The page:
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Between the art film and the frat pack: ‘Cedar Rapids’ and ‘Unknown’

I am going to talk in a moment about the film “Cedar Rapids,” which was written by Phil Johnston, a former Minnesotan and reporter for KARE11.

Isiah Whitlock Jr., John C. Reilly, Anne Heche and Ed Helms in "Cedar Rapids"
Courtesy of Fox Searchlight Pictures
Isiah Whitlock Jr., John C. Reilly, Anne Heche and Ed Helms in “Cedar Rapids”

I am going to talk in a moment about the film “Cedar Rapids,” which was written by Phil Johnston, a former Minnesotan and reporter for KARE11. But the film was produced, in part, by Alexander Payne, and has his imprimatur stamped on it, to a certain extent. And so this gives me a chance to tell my Alexander Payne stories, of which I have three, although all three are essentially the same. Payne hails from Omaha, Neb., and set three of his films, in part or in whole, in the town. I lived there for six years, and interviewed him a few times for the local newsweekly, and that’s usually it, as far as things go between a newspaperman and a film director.

But Omaha is too small a town for that to be the case. And so it was, as a result of having friends in the cast of “About Schmidt,” that I crashed Payne’s wrap party for the movie, which I was told was also his birthday party. Which leads to:

Story one: The party wasn’t much of a scene — mostly local actors with bit parts enjoying some hors d’oeuvres, sipping cocktails, and chatting amiably. But Payne was there, holding court. I passed him as I left the party, and extended my hand. “Happy birthday!” I said.

He took my hand and narrowed his eyes at me, searching my face to see if I was joking. “It’s not my birthday,” he said.

“Well, you’ll have a birthday at some point,” I said. “Imagine this is then.”

Story two: Alexander Payne was a supporter of an Omaha theater I worked with, the Blue Barn, and so, as a fundraiser, agreed to a public interview with the theater’s artistic director, and the Blue Barn would then charge admission for the interview. Afterward, Payne, the artistic director, and a handful of Blue Barn regulars went out for dinner with Payne. I tagged along.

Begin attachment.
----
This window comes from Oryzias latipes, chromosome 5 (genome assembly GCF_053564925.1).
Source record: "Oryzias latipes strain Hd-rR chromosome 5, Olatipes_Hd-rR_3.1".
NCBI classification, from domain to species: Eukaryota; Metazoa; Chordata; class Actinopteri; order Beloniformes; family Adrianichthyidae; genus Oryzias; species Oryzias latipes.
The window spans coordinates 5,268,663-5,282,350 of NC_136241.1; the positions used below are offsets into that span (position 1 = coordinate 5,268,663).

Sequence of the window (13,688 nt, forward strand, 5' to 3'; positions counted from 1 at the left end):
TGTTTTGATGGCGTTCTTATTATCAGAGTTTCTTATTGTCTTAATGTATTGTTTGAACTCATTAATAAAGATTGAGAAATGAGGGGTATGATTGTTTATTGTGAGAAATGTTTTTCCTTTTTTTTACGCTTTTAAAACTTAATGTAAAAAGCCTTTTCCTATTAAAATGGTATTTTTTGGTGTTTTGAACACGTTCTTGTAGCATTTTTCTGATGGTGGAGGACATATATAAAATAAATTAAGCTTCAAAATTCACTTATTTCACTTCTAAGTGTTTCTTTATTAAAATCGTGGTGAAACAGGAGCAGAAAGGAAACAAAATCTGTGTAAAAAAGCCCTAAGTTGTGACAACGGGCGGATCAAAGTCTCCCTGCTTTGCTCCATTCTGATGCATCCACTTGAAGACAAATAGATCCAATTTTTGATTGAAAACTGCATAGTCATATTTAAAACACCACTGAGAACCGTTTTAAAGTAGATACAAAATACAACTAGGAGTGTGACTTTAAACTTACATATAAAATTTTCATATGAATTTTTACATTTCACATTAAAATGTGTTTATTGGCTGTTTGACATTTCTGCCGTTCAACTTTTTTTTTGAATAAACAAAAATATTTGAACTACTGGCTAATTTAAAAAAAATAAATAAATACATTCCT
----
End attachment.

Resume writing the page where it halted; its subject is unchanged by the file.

At some point during the meal, somebody asked Payne about his next film. He began to describe “Sideways,” which, according to him, was about two friends, one of whom is about to get married, who take one last road trip.

I interrupted him, thinking of the black comedy “Very Bad Things,” which starts with a similar premise. “They shouldn’t kill a hooker,” I said. “That’s already been done.”

He stared back at me, bewildered. “Why would they kill a hooker?”

“They shouldn’t,” I said. “It’s already been done.”

I will point out now that at no time during “Sideways” do Paul Giamatti or Thomas Haden Church kill a hooker. They don’t even entertain the possibility. I’d like to think I had something to do with that.

Story three: There’s this fellow, Jim Crotty, who is better known as Jim Monk, and coproduced a magazine called “Monk” in the ’80s and ’90s that was quite hip in the counterculture. Jim hailed from Omaha, where I knew him from, but lived in Los Angeles, where Alexander Payne knew him from. So when Jim returned to Omaha, Payne let him stay at his apartment there. And so it was that Jim gave me the phone number to Payne’s apartment, so I could call him.

I made several calls and left messages. One afternoon, my phone rang. I answered.

“Max, this is Alexander Payne.”

“Hello, Alexander,” I said, a little confused.

“Do you know that you have been calling my cell phone in Los Angeles and leaving messages?” he asked.

“I thought I was calling your apartment in Omaha,” I answered.

“You weren’t,” he said. “Didn’t it seem odd to you that it had a 310 area code?”

It had seemed a little odd.

So, anyway, “Cedar Rapids.” You may already have heard about the film, but, if not, here’s a thumbnail of the plot: A middle-aged insurance salesman (Ed Helms) from Wisconsin goes to Iowa for a convention, meets a collection of misfits there, has some adventures, and is changed by them. It’s currently playing at the Uptown, and it often has the feel of an art-house film — the whole of it is saturated with a melancholy and unforced awkwardness that Payne typically injects into his films. This is especially true of Helms’ character, who is exceptionally ill-at-ease with his own emotions, which tend to overwhelm him quite suddenly and embarrassingly. At one especially stressful moment in the film, he just lets out a frustrated squawk, and it’s not a noise made by a man who has a firm foothold in dignity.